Archive for December 2012

No Damage To Other Property- No Coverage

December 4, 2012

Lagestree-Mulder, Inc. (“LMI”) was hired to construct a multi-story building. LMI hired a subcontractor for the supply and installation of the building’s windows and doors. As required by the subcontract, the subcontractor purchased a commercial general liability policy from Consolidated Insurance Company (“Consolidated”) and named LMI as an additional insured. The policy required Consolidated to cover sums that its insured became legally obligated to pay because of property damage, caused by an occurrence, taking place within the coverage territory, during the policy period. The policy also required Consolidated to defend any suit seeking damages for covered property.

During the later stages of construction, the building experienced water infiltration at numerous locations, as well as other construction defects. Once the building owner filed suit against LMI, LMI tendered the defense of its claim to Consolidated. Consolidated denied coverage and rejected LMI’s tender of defense. LMI brought suit alleging Consolidated breached its duties, and the federal district court granted Consolidated’s cross motion for summary judgment as to Consolidated’s duty to defend. LIMI appealed.   In Lagestree-Mulder, Inc. v. Consolidated Ins. Co., 682 F.3d 1054 (7th Cir. 2012), the U.S. Court of Appeals for the Seventh Circuit, applying Illinois law, concluded that Consolidated’s duty to defend under the policy was only triggered if the underlying complaint alleged covered damages- damage to something other than the structure, i.e., the building itself.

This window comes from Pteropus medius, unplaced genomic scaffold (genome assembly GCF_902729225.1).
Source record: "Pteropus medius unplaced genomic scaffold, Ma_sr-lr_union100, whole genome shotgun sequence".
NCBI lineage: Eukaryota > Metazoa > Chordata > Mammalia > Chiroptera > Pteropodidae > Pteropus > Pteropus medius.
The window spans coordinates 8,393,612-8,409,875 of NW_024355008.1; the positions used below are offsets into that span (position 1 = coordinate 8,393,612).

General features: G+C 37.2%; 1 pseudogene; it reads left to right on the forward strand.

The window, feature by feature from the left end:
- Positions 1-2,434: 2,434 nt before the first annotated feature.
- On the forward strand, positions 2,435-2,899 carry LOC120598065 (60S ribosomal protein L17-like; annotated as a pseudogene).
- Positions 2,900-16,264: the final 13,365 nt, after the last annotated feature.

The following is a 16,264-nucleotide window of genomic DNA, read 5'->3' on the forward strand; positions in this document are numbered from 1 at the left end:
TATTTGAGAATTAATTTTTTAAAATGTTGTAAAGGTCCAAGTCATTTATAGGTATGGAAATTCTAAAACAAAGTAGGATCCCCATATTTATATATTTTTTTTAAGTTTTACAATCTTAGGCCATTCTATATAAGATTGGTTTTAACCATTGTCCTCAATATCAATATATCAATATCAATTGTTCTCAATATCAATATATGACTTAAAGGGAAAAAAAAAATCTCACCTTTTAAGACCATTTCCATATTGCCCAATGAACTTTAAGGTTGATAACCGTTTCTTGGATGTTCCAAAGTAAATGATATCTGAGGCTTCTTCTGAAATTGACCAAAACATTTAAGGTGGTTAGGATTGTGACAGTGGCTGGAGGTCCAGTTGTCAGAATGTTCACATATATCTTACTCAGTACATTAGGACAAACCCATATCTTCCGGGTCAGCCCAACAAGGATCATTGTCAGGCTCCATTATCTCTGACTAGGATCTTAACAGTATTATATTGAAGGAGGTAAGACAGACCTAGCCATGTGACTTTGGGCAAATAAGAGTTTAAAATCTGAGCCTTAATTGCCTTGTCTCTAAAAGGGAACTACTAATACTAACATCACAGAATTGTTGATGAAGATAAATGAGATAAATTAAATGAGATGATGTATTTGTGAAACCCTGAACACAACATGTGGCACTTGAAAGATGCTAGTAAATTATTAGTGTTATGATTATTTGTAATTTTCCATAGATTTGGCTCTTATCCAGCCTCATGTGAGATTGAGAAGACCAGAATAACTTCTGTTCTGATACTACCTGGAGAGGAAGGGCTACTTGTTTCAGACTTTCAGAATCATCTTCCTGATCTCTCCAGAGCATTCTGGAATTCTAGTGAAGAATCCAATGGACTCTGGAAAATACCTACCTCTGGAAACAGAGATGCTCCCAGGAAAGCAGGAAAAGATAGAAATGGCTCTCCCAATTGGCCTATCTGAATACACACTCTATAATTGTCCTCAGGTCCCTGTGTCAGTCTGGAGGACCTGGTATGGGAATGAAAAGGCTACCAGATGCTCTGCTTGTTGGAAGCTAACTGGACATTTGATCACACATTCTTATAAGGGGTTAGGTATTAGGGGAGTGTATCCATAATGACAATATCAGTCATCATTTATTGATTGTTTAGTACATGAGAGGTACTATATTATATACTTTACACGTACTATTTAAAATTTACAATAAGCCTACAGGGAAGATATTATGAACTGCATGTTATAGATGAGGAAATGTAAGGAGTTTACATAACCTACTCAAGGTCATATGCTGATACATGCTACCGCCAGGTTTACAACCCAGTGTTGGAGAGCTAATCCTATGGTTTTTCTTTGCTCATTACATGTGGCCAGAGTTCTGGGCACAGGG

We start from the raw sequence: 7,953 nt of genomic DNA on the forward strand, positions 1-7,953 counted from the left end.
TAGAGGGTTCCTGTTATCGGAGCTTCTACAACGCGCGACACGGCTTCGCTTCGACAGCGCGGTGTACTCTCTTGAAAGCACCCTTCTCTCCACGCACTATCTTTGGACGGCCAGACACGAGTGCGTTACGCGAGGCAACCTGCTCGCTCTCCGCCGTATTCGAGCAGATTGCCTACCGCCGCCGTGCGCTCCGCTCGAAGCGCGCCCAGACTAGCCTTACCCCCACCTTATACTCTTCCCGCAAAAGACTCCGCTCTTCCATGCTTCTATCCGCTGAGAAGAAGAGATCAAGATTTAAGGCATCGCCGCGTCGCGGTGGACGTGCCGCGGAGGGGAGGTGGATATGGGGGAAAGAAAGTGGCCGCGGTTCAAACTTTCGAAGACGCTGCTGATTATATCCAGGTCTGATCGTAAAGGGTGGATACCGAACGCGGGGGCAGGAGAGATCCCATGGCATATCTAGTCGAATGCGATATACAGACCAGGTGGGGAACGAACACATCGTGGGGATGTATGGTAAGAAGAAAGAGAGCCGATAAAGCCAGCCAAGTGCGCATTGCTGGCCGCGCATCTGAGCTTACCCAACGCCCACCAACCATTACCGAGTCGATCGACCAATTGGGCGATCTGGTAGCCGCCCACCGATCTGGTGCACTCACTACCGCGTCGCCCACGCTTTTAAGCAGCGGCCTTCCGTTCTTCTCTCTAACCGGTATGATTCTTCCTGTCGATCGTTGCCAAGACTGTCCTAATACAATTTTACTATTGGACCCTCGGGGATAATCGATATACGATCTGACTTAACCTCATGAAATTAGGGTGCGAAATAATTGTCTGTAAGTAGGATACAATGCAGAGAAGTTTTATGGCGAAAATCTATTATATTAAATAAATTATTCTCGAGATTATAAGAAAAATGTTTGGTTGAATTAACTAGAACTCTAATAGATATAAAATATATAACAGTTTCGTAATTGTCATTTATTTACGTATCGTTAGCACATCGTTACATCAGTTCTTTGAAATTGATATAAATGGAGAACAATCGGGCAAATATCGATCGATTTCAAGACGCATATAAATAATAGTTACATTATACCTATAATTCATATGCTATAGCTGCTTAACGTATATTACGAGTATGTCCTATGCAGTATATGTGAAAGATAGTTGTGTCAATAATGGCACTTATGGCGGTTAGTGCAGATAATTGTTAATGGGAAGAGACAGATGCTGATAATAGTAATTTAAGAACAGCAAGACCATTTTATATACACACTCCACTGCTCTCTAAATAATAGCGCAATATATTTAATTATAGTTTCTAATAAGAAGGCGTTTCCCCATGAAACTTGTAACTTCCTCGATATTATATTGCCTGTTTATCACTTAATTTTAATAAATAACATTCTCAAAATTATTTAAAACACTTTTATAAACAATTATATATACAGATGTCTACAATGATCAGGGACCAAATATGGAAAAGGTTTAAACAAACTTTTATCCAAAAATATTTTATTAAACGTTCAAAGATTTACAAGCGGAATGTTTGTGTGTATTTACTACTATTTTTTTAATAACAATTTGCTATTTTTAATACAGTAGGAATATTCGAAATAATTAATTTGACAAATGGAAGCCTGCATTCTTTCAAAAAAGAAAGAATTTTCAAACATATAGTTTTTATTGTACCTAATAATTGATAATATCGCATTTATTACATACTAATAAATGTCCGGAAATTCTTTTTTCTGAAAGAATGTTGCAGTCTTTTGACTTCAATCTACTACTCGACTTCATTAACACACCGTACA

The Seventh Circuit found that although the complaint alleged breaches in detail, specifying deficiencies in materials, workmanship, and in the building’s construction, the complaint did not allege damage to anything other than the building. Instead, the complaint exclusively alleged damage to the structure itself, which the court found was insufficient to trigger Consolidated’s duty to defend. Additionally, the water infiltration described in the complaint was not presented as the cause of unspecified property damage, but instead, the result of faulty construction. The court relied on case law affirming that the mere possibility that covered damage occurred does not trigger a duty to defend under Illinois law as well as case law affirming that the court is not obligated to recognize claims that are merely implied, as LMI asked the court to infer claims for property damage.